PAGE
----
Archive for the ‘Antirealism’ Category


DAY-O-WIPs 4.0

July 14, 2014

“The Nature of Models and Modeling: Two Perspectives” Yoichi Ishida

“The Curious History of the Footless Tortoise” Aaron Novick

Evan Pence


DAY-O-WIPs 3.0

June 16, 2014

“Scales of Motion, Atmospheric Dynamics and Clouds” Marina Baldissera Pacchetti

“William Henry Bragg and the Nature of X-Rays” Haixin Dang


Realism, Instrumentalism, and Uses of Models in Science

January 13, 2014

Yoichi Ishida

Abstract: This paper argues in support of Howard Stein’s idea that in successful scientific research, a scientist uses a model according to the methodological principles of realism and instrumentalism despite the tension that they create among the scientist’s uses of the model over time. After giving precise formulations of the realist and instrumentalist methodological principles, I argue for my thesis through a detailed analysis of successful scientific research done by Seymour Benzer in the 1950s and 60s. I then argue that epistemic realism or epistemic instrumentalism—forms of realism and instrumentalism familiar in the philosophical literature—by itself prohibits a scientist from adopting both the realist and instrumentalist methodological principles. Stein’s conjecture thus poses new challenges to realists and instrumentalists, and I briefly suggest possible avenues of response that realists and instrumentalists may take.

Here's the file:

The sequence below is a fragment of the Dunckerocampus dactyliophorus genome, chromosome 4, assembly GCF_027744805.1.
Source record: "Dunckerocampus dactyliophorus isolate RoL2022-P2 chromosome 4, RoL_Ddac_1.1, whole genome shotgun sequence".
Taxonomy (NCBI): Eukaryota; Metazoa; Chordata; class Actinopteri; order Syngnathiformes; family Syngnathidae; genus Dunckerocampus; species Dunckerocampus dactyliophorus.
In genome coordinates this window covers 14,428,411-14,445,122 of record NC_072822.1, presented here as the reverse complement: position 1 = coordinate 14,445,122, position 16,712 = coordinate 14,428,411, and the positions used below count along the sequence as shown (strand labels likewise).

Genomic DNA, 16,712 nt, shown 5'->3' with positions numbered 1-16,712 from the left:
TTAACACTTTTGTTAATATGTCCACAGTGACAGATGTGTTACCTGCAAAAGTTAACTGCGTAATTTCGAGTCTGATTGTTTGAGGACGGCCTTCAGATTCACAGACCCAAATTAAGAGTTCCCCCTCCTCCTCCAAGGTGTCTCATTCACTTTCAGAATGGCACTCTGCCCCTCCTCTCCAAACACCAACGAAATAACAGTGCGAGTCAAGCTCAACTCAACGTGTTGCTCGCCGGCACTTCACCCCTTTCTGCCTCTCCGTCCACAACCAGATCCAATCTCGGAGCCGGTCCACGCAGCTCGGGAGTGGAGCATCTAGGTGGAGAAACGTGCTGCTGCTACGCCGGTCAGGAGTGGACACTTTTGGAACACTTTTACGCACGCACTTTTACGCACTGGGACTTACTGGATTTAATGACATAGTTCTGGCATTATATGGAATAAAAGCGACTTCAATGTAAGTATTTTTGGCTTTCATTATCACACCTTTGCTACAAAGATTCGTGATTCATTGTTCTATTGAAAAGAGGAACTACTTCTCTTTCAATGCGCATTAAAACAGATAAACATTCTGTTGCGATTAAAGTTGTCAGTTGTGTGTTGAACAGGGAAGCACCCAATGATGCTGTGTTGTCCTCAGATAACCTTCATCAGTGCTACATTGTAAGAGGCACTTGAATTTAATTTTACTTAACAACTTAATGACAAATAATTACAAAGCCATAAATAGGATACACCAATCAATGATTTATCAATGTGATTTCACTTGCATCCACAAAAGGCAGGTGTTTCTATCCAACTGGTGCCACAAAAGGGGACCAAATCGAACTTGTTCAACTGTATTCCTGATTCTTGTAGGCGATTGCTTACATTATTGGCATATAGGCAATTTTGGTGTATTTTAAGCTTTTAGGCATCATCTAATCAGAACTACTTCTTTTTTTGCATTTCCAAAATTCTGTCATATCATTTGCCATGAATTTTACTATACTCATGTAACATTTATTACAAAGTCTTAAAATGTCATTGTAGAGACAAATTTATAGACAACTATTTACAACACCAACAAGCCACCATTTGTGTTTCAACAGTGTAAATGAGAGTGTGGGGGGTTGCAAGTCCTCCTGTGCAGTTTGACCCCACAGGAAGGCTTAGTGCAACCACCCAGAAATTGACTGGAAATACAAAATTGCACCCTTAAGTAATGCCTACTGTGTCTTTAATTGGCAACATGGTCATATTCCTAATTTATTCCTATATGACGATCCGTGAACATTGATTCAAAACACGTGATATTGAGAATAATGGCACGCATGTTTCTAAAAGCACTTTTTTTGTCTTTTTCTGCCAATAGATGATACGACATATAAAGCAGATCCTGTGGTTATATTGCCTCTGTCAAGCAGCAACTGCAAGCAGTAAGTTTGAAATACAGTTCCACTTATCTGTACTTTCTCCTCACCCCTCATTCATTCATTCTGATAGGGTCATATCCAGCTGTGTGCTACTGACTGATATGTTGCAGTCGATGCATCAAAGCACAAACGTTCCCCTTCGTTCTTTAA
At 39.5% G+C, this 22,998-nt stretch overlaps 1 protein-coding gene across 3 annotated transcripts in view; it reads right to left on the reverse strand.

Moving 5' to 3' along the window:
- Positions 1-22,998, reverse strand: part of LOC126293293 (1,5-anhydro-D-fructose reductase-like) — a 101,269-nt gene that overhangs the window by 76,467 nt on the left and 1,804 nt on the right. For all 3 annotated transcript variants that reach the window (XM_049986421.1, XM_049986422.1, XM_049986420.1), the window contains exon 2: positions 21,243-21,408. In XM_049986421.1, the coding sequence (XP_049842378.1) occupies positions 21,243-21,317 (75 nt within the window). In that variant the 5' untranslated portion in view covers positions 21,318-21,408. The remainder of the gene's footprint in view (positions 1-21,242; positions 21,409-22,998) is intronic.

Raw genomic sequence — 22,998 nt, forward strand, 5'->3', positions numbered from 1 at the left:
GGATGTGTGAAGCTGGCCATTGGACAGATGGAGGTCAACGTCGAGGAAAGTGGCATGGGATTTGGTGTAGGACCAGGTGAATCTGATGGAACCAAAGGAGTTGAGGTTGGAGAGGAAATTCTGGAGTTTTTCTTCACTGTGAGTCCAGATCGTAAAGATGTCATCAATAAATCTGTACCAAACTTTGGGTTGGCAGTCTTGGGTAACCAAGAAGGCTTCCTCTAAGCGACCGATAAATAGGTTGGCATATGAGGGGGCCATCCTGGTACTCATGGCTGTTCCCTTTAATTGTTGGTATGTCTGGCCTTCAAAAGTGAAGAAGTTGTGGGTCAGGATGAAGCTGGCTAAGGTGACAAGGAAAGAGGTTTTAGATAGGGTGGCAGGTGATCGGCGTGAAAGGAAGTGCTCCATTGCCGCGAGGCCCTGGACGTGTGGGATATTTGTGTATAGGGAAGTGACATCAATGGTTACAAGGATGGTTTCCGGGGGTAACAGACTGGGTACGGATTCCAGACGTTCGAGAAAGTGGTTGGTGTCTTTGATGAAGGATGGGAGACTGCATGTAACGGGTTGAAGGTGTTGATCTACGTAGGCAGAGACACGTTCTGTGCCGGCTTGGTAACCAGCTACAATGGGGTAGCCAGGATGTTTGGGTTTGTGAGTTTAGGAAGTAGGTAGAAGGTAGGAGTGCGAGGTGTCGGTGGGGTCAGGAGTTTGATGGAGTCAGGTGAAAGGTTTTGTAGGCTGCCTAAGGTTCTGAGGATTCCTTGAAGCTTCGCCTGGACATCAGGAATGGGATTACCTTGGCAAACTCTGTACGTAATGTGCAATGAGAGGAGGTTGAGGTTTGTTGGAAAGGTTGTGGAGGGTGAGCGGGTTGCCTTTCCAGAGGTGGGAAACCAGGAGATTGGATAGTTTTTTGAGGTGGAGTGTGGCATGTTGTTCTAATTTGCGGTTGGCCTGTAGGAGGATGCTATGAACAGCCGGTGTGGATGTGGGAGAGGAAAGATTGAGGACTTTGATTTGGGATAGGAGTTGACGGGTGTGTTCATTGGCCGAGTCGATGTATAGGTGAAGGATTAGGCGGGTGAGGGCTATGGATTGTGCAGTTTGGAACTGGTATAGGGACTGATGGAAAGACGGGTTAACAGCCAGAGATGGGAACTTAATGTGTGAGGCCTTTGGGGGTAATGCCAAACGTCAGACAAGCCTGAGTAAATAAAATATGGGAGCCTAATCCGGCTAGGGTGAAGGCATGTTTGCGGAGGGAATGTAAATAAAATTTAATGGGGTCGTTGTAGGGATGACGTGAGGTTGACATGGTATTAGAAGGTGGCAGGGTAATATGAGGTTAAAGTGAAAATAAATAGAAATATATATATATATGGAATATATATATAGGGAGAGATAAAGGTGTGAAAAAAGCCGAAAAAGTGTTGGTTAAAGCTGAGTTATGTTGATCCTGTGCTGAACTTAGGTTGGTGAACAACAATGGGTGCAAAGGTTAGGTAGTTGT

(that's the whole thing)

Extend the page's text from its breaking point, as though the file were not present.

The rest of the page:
The Structure of the Scientific Realism Debate

October 18, 2013

Aaron Novick

In this paper/talk, I will try to use the structure of inference to the best explanation (IBE, Lipton 2004) to understand the structure of the epistemic scientific realism debate in what I believe is a novel fashion. To say inference to the best explanation is reliable splits into two claims: one about the reliability of the inference form, and one about the non-formal constraints that must be met for an IBE to be successful (i.e. are these constraints met in scientific practice). Anti-realists may be variously understood as attacking one or the other of these claims, and on this basis we can see the realist task as having two parts, corresponding to the defense of each claim. Using this structure, I will explore the prospects for constructing a realist defense of the second claim, with pessimistic results. This motivates an agnosticism about epistemic scientific realism that may better allow us to appreciate the methodological attitudes of working scientists (and others).